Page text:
Monday, February 7, 2011

What IS a teaspoon?

These are my volumetric measuring devices.

From left to right : Tablespoon, Teaspoon, 1/2 Teaspoon and 1 Pinch
These have a volume of 15ml, 5ml, 2.5ml and 1ml respectively.

In order to use these, you'll need to CALIBRATE the volumes vs weight for each substance, and every time you change anything, like you get a new box of lets say soda, you need to ascertain the weight vs volume, by weighing out and checking vs previous measurements.

No big deal, really.

My wife bought these measures in a set, I have "lent" them, so far without any repercussions!

How to use a teaspoon? Well since we are having a discussion across time-divides and geographic dvides, the most important is to establish a baseline.

US and british measurements are totally unsuitable for this, we need to use a standard, a prescise and universal standard, that always needs to be the baseline standard.


Always when discussing recipes, they are meaningless, unless the data is backed up by grams and millilitres, anything else will give rise to misinterpretations, uncertainity and bad results and incomprehensible catastophes, with no images on film.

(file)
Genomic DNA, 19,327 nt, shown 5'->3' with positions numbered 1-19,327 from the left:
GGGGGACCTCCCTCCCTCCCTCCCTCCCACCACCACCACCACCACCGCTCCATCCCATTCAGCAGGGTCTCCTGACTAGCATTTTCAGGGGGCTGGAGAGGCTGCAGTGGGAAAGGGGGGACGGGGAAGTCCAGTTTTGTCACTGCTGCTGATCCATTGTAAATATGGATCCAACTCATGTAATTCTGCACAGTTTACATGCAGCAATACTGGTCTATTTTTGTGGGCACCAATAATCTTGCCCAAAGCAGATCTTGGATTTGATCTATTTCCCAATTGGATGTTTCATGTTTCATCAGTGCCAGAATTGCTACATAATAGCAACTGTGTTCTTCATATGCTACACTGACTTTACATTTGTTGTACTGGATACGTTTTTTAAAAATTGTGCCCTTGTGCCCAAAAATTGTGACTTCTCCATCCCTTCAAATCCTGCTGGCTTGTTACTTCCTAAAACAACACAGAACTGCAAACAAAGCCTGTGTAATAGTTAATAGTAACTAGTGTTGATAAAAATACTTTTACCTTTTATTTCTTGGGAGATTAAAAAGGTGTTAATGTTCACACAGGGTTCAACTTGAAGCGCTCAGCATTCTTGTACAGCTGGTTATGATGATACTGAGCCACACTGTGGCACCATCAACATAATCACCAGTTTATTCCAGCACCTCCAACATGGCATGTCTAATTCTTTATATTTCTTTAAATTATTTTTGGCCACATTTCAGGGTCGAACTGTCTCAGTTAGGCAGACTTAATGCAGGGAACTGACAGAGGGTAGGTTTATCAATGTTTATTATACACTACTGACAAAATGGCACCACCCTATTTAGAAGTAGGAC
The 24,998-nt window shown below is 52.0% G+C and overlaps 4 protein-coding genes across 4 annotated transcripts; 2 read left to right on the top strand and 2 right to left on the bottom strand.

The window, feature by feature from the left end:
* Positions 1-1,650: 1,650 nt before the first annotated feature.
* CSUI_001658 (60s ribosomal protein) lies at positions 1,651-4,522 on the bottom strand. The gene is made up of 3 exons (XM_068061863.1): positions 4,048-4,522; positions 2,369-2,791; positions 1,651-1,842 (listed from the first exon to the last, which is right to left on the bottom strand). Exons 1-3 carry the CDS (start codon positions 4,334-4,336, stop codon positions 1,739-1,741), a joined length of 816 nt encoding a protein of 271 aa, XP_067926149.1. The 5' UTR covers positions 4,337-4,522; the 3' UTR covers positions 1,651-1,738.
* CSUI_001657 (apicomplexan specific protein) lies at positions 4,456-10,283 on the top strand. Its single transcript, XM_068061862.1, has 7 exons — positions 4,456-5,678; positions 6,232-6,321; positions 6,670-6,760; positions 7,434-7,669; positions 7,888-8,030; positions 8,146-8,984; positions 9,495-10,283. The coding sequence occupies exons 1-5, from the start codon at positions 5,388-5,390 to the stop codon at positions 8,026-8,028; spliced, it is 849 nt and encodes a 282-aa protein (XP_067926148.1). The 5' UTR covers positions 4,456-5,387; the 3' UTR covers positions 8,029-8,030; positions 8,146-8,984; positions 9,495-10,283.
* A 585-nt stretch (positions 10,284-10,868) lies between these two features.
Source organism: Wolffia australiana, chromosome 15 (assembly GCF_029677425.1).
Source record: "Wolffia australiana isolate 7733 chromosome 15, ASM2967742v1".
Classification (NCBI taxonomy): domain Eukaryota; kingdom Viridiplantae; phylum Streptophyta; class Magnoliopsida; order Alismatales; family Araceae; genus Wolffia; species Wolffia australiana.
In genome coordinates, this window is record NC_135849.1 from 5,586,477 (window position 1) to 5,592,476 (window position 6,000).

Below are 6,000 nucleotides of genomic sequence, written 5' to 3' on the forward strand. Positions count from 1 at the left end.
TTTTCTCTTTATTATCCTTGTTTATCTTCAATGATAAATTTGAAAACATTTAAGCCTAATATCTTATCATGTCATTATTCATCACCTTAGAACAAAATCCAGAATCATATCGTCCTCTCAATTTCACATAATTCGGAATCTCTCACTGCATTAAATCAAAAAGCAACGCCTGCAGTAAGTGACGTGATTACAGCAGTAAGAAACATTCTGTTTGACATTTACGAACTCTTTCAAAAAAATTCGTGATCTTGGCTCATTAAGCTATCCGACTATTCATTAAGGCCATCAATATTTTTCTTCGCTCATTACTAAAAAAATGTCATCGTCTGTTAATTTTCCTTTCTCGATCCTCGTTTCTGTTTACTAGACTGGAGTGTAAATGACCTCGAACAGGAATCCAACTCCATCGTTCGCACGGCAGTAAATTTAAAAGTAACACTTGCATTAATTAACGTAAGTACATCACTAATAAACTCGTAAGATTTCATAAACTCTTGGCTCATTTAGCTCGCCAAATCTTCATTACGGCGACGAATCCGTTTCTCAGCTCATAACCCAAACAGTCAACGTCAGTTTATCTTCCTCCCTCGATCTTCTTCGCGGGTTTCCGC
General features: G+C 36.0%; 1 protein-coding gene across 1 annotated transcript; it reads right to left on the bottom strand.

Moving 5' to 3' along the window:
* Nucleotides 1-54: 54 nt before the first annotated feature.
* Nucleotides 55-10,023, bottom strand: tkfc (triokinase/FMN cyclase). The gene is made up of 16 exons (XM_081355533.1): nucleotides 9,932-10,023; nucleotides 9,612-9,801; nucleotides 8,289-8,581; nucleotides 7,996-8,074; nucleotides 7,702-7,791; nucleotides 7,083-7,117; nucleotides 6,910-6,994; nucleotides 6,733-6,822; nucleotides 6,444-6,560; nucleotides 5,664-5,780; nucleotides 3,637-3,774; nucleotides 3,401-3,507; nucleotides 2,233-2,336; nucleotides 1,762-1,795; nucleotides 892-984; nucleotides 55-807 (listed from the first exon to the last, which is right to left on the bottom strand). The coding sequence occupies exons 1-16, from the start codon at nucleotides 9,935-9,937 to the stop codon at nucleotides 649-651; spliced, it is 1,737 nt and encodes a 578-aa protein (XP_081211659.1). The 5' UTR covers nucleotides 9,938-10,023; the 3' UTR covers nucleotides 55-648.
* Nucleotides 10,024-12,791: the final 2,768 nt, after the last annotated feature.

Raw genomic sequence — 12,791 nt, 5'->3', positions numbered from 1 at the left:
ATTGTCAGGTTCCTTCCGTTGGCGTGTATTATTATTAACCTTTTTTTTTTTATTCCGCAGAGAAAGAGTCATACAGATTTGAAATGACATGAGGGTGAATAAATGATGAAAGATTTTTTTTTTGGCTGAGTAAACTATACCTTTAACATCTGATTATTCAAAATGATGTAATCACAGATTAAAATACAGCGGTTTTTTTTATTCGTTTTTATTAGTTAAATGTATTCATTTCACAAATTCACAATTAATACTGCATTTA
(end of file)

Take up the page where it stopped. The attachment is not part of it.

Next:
However once established, weight can be measured out quickly, repeatable, and prescise by volume - if one knows HOW.

Using measures - know your powder!

Soda, ascorbic acid, sodium ascorbate, KBr - these are chemicals, and easy to measure out by volume. If one does this RIGHT, the variation from batch to batch will even be less than by weight measured from an old, cheap weight, even modern electronic weights are sometimes less prescise, since they often don't have the RESOLUTION needed.

Any weight bought for the kitchen is most times less than desirable.

So in order to calibrate, one measures out svereal measures, 10 to 20, and weigh that as best as one can, the result divided my the number of measures.

This will be the calibrated weight per measure for the chemical in question.

However, it is important HOW this is done, one must use a volumteric measure exactly the same each time :